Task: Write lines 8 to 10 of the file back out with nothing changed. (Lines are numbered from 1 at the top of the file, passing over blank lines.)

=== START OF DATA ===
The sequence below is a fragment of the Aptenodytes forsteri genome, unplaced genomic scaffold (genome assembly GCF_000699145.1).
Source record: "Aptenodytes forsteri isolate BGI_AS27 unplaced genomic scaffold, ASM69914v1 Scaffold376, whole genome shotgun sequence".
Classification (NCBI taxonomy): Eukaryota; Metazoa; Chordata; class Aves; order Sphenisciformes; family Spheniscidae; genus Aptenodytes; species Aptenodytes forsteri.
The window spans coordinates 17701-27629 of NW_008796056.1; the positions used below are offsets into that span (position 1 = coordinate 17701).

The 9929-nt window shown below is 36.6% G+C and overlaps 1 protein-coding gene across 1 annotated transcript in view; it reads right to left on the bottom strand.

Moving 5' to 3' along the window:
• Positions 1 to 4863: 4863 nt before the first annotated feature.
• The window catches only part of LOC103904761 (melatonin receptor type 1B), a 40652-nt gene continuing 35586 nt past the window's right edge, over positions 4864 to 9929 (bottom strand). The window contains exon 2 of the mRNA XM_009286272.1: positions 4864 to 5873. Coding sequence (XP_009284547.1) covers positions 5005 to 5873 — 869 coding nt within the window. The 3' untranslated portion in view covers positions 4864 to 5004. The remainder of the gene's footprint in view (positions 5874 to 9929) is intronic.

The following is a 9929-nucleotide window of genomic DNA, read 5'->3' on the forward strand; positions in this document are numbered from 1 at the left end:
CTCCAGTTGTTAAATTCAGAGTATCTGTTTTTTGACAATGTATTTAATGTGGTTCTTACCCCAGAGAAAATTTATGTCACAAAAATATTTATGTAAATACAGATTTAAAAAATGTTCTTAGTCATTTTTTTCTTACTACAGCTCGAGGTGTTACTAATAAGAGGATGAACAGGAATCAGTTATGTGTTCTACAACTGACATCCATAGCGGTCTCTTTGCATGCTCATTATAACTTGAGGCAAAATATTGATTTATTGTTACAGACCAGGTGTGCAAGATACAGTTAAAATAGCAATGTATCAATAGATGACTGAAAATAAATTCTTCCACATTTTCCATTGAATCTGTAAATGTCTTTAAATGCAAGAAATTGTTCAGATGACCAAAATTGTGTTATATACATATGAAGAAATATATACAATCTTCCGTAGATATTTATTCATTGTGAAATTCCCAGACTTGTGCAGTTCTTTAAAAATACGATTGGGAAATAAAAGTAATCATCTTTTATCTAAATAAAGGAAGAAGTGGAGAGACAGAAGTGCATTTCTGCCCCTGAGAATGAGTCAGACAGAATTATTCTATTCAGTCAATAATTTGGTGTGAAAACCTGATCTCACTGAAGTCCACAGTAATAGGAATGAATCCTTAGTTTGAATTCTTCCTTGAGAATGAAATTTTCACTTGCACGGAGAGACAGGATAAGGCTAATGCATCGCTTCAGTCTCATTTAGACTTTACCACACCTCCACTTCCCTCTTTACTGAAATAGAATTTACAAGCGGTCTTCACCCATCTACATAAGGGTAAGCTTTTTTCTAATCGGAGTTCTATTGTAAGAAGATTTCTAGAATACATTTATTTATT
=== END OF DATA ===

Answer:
• The window catches only part of LOC103904761 (melatonin receptor type 1B), a 40652-nt gene continuing 35586 nt past the window's right edge, over positions 4864 to 9929 (bottom strand). The window contains exon 2 of the mRNA XM_009286272.1: positions 4864 to 5873. Coding sequence (XP_009284547.1) covers positions 5005 to 5873 — 869 coding nt within the window. The 3' untranslated portion in view covers positions 4864 to 5004. The remainder of the gene's footprint in view (positions 5874 to 9929) is intronic.

The following is a 9929-nucleotide window of genomic DNA, read 5'->3' on the forward strand; positions in this document are numbered from 1 at the left end:
CTCCAGTTGTTAAATTCAGAGTATCTGTTTTTTGACAATGTATTTAATGTGGTTCTTACCCCAGAGAAAATTTATGTCACAAAAATATTTATGTAAATACAGATTTAAAAAATGTTCTTAGTCATTTTTTTCTTACTACAGCTCGAGGTGTTACTAATAAGAGGATGAACAGGAATCAGTTATGTGTTCTACAACTGACATCCATAGCGGTCTCTTTGCATGCTCATTATAACTTGAGGCAAAATATTGATTTATTGTTACAGACCAGGTGTGCAAGATACAGTTAAAATAGCAATGTATCAATAGATGACTGAAAATAAATTCTTCCACATTTTCCATTGAATCTGTAAATGTCTTTAAATGCAAGAAATTGTTCAGATGACCAAAATTGTGTTATATACATATGAAGAAATATATACAATCTTCCGTAGATATTTATTCATTGTGAAATTCCCAGACTTGTGCAGTTCTTTAAAAATACGATTGGGAAATAAAAGTAATCATCTTTTATCTAAATAAAGGAAGAAGTGGAGAGACAGAAGTGCATTTCTGCCCCTGAGAATGAGTCAGACAGAATTATTCTATTCAGTCAATAATTTGGTGTGAAAACCTGATCTCACTGAAGTCCACAGTAATAGGAATGAATCCTTAGTTTGAATTCTTCCTTGAGAATGAAATTTTCACTTGCACGGAGAGACAGGATAAGGCTAATGCATCGCTTCAGTCTCATTTAGACTTTACCACACCTCCACTTCCCTCTTTACTGAAATAGAATTTACAAGCGGTCTTCACCCATCTACATAAGGGTAAGCTTTTTTCTAATCGGAGTTCTATTGTAAGAAGATTTCTAGAATACATTTATTTATT